Dear Mother Who Is Struggling.

Dear Mother Who is Struggling,  


I know you haven’t been yourself lately.


I see it in the way your eyes no longer carry the light the way they used to, their colour faded; like an old photograph that once held a cherished memory, now lost.


Your frown lines have deepened, they outnumber the lines of laughter that once etched the sides of your face, back when your joyful smile would reach that far, back when your shoulders were straight and the weight of your tiredness didn’t pull you down.


You love your babies, I know you do.


But this is hard.


And you are tired. So damn tired.


And maybe this is what adds to the tiredness; the guilt that you shouldn’t feel this way. You wonder if you’re the only mother out there who feels so isolated, so alone, so exhausted. Or do they all have these villages you hear of; support networks of family and friends who share the burden of raising a family, while you wake up each morning and wonder how you will get through another day on your own?


There was a world you used to belong to, and you grieve it. It’s there in front of you, every day, on Facebook, Instagram, Twitter – there, in the radiant faces of other women as they go about their social lives, their holidays, gym classes, dates, promotions. You wonder how, in a world so connected by social media, you are left feeling so goddamn disconnected from it all.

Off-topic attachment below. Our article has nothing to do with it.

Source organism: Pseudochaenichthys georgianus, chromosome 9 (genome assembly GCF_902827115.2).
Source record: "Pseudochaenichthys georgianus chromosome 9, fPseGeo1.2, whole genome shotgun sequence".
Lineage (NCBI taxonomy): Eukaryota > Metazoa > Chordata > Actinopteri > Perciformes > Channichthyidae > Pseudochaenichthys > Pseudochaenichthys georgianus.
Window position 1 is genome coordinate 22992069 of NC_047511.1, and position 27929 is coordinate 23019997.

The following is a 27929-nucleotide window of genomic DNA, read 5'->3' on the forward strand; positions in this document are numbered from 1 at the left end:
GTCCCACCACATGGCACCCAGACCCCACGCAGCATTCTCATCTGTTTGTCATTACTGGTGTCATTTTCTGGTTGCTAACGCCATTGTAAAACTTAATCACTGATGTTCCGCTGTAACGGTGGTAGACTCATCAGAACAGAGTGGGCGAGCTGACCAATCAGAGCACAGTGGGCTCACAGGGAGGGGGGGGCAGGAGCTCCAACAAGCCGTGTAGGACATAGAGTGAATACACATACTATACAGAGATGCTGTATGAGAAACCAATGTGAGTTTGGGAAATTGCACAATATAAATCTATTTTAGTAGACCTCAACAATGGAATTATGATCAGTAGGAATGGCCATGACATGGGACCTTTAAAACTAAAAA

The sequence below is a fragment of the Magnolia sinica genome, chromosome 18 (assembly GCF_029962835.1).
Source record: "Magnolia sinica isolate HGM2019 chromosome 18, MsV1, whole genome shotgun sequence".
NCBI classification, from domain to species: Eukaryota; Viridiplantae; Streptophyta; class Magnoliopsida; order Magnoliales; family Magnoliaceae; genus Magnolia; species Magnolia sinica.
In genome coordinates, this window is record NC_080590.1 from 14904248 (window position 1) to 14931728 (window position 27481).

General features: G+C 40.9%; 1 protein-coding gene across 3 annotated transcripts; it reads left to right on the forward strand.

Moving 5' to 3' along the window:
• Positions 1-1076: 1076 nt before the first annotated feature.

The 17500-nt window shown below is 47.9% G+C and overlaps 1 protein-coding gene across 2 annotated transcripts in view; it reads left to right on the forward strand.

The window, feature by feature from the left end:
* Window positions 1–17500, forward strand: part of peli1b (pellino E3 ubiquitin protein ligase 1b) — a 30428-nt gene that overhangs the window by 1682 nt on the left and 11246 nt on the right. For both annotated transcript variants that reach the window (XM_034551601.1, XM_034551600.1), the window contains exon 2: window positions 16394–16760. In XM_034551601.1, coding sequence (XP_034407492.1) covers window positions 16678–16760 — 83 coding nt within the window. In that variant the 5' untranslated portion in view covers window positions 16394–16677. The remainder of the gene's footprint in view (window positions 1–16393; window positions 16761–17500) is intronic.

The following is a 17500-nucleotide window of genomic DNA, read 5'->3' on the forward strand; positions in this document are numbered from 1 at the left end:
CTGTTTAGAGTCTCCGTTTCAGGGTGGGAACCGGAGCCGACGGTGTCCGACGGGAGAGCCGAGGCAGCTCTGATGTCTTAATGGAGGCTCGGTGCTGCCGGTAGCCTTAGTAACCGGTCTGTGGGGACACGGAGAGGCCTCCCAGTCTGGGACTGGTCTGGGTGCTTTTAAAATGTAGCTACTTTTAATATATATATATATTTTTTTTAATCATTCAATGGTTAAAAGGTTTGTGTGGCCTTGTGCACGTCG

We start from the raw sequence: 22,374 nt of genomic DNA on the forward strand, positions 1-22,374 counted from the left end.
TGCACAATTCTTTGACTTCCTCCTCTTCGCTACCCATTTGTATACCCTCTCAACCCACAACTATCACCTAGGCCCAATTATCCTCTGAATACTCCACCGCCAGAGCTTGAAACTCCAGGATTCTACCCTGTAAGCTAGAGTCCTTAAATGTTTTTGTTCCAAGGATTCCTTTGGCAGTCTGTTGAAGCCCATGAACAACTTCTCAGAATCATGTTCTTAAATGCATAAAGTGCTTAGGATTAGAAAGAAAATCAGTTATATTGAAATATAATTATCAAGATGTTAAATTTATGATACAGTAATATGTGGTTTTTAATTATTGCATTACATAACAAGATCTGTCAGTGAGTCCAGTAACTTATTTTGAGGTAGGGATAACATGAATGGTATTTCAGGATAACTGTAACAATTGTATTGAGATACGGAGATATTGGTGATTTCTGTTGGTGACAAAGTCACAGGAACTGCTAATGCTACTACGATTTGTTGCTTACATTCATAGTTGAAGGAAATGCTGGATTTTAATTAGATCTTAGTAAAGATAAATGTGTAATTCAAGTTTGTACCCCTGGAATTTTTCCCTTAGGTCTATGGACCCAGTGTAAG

Surrounded by little people, noise, clutter, you find yourself lonelier than ever. But it’s not a loneliness from being alone. It’s a loneliness that comes from being so far from yourself, so far from who you once were. You don’t even know who that is anymore. You feel as though you’ve traded your whole identity to be a mother. Sacrificed your entire life to care for those around you. This is all you know now. This is all your life has become.


And you miss the woman you once were, and the life you once had.


You long for your independence, your spontaneity, your carefree. For road trips and dinner dates and live music and nights out in the city. For beach days and lazy Sundays in bed and to read a book, uninterrupted. Drained, you yearn for the things that bring nurture to your tired body and soul as you force yourself through another day on the scarce remnants of what you have left to give.


Around you, other mothers appear cool, unflustered; they’ve got this. You wonder if they catch a glimpse of the defeat in your eyes before you look the other way, if they can sense the effort it takes to simply place one foot in front of the other.  


I know this is hard. But take heart, dear one.


It won’t always be this way. It won’t always be so hard. Days will get easier. There will be more moments to be still, to breathe, more moments to laugh again. There will be more moments where you can reach inside and find the misplaced pieces of the woman you used to be, and the days will begin to feel less lonely as you journey back to your own heart.  


I know you think the way you struggle makes you a failure. That because of this, you fall short and aren’t enough. Don’t believe these lies. Be gentle on your heart, for every day you face the hardest job, alone, and you make it through. No matter how hard, you don’t give up. You show up, and continue to do the best with what you have. And some days that may not seem like enough.


But every day, you continue to love.